Nikon's lower-mid-level DSLR line gets a boost in just about every way
Lately, the full-frame D600 DSLR has been getting most of the love in the Nikon family, but now there's a new mid-level option in the form of the D5200. At its heart is a 24.1-megapixel DX-format CMOS sensor coupled with the Expeed 3 image processor found in higher-end Nikon DSLRs. That boosts the maximum ISO setting all the way up to an equivalent of 25,600.
It has 39 AF points in its revamped focusing system and relies on the 2,016 pixel sensor responsible for metering in more advanced Nikon cameras. Its maximum burst rate hits 5 FPS continuous and the live view switch is now located near the mode dial to make switching over easier and less likely to happen by accident in your bag.
Movie mode has moved up as well, giving it a maximum resolution of 1920 x 1080 in 60i.
The Vari-angle screen has stuck around, bringing with it 921k-dots packed into 3-inches of display real estate. The hinge is on the side, so the monitor can now be flung around in any direction, even when it's on a tripod.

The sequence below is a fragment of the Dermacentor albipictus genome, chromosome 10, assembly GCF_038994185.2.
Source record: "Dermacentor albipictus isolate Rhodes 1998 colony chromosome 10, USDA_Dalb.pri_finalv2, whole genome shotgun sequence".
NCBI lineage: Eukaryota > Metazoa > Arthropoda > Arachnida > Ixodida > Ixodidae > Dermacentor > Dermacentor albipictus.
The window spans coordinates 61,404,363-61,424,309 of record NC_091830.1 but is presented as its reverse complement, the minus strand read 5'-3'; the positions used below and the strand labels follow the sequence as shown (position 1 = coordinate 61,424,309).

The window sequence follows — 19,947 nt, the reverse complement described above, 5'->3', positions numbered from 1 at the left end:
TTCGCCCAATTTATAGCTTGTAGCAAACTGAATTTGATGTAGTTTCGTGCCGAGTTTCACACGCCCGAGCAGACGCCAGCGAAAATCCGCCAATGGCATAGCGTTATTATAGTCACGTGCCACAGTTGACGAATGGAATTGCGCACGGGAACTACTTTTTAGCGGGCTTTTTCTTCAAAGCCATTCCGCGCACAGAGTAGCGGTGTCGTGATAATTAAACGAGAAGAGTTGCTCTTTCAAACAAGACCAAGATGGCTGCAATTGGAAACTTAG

While the D5200 doesn't have much in the way of built-in wireless connectivity, it is compatible with the WU-1a wireless adapter, which lets it transmit images to mobile devices. It can also use the new WR-R10/WR-T10 electromagnetic remote controls. The wireless remote can even be used to activate AF and movie modes when paired with the WR-R10 adapter.
Initially, the D5200 looks to be a serious upgrade in just about every aspect over the previous D5100 and that's what we like to see. Unfortunately, there's no official pricing or release date information yet, so we'll have to wait and see if those spec bumps come with a heftier price tag.